Tag Archives: misleading advertising

Can the ACCC ‘target the source’ of misleading labelling?

The Conversation

Michael Vagg, Barwon Health

Regular readers of this column will know that I’ve been less than complimentary about the effectiveness of the Therapeutic Goods Administration (TGA) in its efforts to regulate advertising of non-prescription products.

I am therefore delighted to give some credit when good news breaks. The Australian Consumer and Competition Commission (ACCC) has succeeded in a Federal Court action to have misleading packaging of Nurofen products banned.

The manufacturer Reckitt Benckiser (Australia) Pty Ltd has three months to remove all its misleadingly packaged Nurofen products from shelves. This outcome has taken five years from the time CHOICE magazine awarded Nurofen a Shonky Award for the labelling. The TGA first ordered them to withdraw the claim in 2011.

Following a final TGA review in 2012 which backed up the original finding, Reckitt Benckiser effectively dared the TGA to force them to change their ways. It was announced in March this year that following the failure of the TGA to get an outcome, the ACCC would pursue it using their consumer protection powers.

Today’s outcome is entirely predictable, from a scientific point of view. There was never any merit to the claim that ibuprofen could in any way be said to “go straight to the site of pain” any more than a sprinkler system in a high-rise building goes straight to the cause of a fire.

So why didn’t Reckitt Benckiser change their branding when ordered to?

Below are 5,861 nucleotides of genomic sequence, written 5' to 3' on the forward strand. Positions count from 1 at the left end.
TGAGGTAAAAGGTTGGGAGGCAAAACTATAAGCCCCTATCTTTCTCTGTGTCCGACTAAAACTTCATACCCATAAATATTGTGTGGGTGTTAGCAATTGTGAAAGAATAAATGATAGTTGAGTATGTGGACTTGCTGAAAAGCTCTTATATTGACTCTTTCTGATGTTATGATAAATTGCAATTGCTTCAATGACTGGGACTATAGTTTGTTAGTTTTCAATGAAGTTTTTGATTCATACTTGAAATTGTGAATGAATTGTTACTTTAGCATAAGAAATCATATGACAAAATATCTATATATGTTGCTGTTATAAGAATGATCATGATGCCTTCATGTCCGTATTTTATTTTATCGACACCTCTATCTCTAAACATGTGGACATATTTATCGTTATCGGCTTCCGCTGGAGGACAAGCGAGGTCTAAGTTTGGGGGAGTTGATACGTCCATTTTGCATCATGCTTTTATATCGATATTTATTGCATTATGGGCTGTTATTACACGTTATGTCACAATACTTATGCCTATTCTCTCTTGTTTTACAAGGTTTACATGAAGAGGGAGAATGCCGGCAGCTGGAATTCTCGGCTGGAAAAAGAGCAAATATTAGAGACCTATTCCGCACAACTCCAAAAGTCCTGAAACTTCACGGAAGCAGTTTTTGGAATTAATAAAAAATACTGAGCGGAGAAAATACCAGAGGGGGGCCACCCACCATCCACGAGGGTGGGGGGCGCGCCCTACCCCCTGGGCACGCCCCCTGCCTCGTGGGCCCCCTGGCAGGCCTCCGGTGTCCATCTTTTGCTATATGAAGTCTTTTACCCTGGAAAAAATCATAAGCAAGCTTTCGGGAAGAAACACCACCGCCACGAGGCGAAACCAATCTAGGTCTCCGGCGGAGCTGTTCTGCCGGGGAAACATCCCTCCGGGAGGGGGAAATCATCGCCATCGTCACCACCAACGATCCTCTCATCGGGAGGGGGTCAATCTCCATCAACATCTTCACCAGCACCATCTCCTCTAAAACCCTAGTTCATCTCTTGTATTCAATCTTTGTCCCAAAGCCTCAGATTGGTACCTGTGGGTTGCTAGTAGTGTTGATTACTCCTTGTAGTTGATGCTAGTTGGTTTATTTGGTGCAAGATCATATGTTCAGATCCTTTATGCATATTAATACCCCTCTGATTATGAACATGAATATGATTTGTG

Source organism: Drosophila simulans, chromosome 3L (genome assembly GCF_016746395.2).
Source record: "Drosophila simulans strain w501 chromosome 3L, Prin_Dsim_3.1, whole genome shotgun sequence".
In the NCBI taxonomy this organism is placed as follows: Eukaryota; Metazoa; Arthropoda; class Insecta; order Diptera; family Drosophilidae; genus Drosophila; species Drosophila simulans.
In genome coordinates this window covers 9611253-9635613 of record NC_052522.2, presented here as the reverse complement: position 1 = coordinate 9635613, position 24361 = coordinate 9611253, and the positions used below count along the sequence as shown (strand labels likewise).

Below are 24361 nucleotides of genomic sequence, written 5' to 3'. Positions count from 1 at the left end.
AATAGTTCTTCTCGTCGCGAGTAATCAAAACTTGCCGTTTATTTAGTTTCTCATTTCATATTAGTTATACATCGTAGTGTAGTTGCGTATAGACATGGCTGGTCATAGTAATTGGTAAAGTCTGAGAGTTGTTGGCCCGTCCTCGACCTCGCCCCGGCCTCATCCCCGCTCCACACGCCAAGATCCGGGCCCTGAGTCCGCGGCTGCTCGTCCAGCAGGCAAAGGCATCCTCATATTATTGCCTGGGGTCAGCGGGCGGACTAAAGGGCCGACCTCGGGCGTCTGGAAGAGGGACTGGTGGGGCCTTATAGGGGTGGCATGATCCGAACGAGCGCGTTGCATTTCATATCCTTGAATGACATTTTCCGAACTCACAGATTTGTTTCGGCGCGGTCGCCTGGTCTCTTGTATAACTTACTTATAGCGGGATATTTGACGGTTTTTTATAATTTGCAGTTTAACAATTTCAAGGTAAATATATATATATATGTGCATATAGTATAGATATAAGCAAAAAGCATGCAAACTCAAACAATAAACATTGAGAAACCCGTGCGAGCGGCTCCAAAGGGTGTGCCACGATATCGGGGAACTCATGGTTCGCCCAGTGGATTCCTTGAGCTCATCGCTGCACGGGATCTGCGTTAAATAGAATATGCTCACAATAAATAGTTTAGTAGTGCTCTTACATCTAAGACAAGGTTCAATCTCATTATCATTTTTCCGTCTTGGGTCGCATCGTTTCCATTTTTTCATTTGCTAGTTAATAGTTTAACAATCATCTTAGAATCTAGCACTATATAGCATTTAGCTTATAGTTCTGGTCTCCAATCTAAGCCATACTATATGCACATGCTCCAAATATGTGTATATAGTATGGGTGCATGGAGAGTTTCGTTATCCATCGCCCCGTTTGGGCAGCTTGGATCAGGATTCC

My guess (and I emphasise this is speculation) is that they understood that there has never been a prosecution by TGA under the Therapeutic Goods Act 1989 because the derisory penalties aren’t worth paying good public money to enforce.

Once Reckitt Benckiser have paid their lawyers and costs, I’m guessing they will be well in front after selling the offending products for four years longer than they were supposed to. They have also had four extra years to gather marketing data and optimise their plan for rebranding.

It was inevitable that they were going to have to change their indefensible labelling, but why jump until you’re about to be savagely pushed?

Another example of the contempt in which the TGA is held was in 2013 when Swisse vitamins had an “appetite supressant” product banned by TGA only to re-register the exact same pills as a “hunger control” product. They only made the change after the TGA threw everything they had at them. Yet it was as easy as that to shrug off all the bluster the regulator could work up.

The example Reckitt Benckiser has set in defending its misleading and unfair consumer strategy with Nurofen will be noted by other companies, and the lesson will not be lost on them if they are next in the ACCC’s sights. The tactic is to fight in the courts for as long as the ACCC has the will to spend taxpayers’ money in order to buy time to plan the exit strategy and get a few more months or years of benefit from the dodgy claims. Milk the cash cow until the law closes in, then cop it sweet and move on.

Australian consumers will continue to be ripped off and fleeced as long as we are represented by a TGA which has not been given the tools to do its job. Neither side of politics is very interested in legislative change because the big players are just fine with it how it is. The real problem is that the same legislation that makes the TGA a tough-but-fair sheriff as far as prescription drugs and devices go also renders it flabby and supine enough to be unable to seriously hamper the sales targets of the non-prescription sector.

The foxes of the health-care industry may not be directly in charge of the hen house, but no holes in the wire are getting fixed without them giving the nod.